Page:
You should be talking to your doctor about supplements!

supplements and cancerJust the other day someone asked me about the use of herbs and supplements in their daily diet.

While we were talking, I mentioned I take several supplements, one of which is Vitamin D. My rational and evidenced based research points to the fact that I live in Michigan, one of the northern most states, known for its lack of sunshine during the winter months and therefore decreased sun exposure, which leads to decreased levels of Vitamin D. This sun exposure is what allows our bodies to make Vitamin D. Most people don’t have a nearly enough Vitamin Continue reading

Improving cancer awareness among minorities

April 5-11 is National Minority Cancer Awareness Week

minority cancerNo minority, race or culture is immune to cancer. Unfortunately, any person can develop cancer. Some groups are more likely to get or die from cancer than others.

We know:

  • African Americans are more likely to die of cancer than people of any other racial or ethnic group.*
  • Lesbian, gay, bisexual and transgender people have risk factors that lead to a greater rate of cancer cases.*
  • Overall, 1 in 2 Hispanic men and 1 in 3 Hispanic women will be diagnosed with cancer in their lifetime.*

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Throat Cancer: More Common Than You Might Think

U-M Cancer Center to offer free throat cancer screenings April 18

throat cancerMichael Douglas, Sigmund Freud, Ulysses S. Grant, George Harrison, and Babe Ruth – what could these people possibly have in common? Throat Cancer.

Even though it’s not talked about as much as some other types of cancer, throat cancer isn’t rare – in fact it’s the sixth most common cancer in the United States.

Throat cancer can start in the soft tissues of the upper, middle or bottom portion of the throat and can include the voice box (larnyx).

Researchers have found that 85 percent Continue reading

Breast Cancer Summit 2015

Not just for breast cancer patients and survivors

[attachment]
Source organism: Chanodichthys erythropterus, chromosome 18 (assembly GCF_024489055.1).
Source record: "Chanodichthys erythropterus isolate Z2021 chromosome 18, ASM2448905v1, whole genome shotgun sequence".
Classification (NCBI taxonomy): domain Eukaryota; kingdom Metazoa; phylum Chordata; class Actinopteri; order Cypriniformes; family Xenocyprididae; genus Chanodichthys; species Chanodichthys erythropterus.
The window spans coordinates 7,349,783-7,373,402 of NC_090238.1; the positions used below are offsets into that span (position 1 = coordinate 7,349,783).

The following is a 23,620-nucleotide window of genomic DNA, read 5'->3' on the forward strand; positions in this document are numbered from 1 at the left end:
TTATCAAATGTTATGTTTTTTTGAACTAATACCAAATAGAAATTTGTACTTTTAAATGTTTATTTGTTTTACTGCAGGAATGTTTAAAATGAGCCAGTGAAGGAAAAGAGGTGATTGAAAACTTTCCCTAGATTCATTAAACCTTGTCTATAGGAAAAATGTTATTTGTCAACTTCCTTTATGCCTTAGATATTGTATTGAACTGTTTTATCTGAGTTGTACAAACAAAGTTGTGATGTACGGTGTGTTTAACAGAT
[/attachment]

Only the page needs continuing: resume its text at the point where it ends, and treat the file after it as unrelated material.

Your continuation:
On Saturday, April 18th the University of Michigan’s Comprehensive Cancer Center Breast Oncology and Community Outreach Programs (with support from the Michigan affiliate of Susan G. Komen, U-M School of Public Health, and QVC presents FFANY Shoes on Sales) will give you the opportunity to learn more breast health, the latest advances in breast cancer and learn about the resources available in the community. The Breast Cancer Summit is held from 10 a.m. to 3 p.m.

I have attended the event in the past and was amazed by the uplifting spirit of everyone there. Breast cancer patients and breast cancer survivors have made up the majority of those who attended. However, there also were healthy, non-cancer patients at the summit who wanted to learn more about general breast health and what type of screening is recommended.

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Pneumonia vaccine: What is it, and why do I need it??

pneumonia vaccineThe numbers of pneumonia cases are on the increase. You can blame the weather, our aging population, or the fact that this is one of the more common side effects that can occur as a result of having chemo or radiation therapy as part of cancer treatment. No matter which factor you choose, pneumonia affects millions of people worldwide each year.

Pneumonia is a severe acute respiratory infection, a condition where fluids fill the lungs and disrupt how oxygen is absorbed. Breathing can become very difficult, along with several other key symptoms including: Continue reading

New patients and their first visit:

Some useful things to know about the U-M Comprehensive Cancer Center

information for new patientsNewly diagnosed patients who choose their care at the U-M Comprehensive Cancer Center can feel overwhelmed by the number of decisions they and their family must make. I’m often asked by new patients how to get to Ann Arbor and where to park. Others have financial questions or wonder if their family can come to the appointment, too.

Given the complexities of health care and of large academic medical centers like ours, it seems only natural that we should provide our patients with some degree of orientation. Patients receive a virtual encyclopedia Continue reading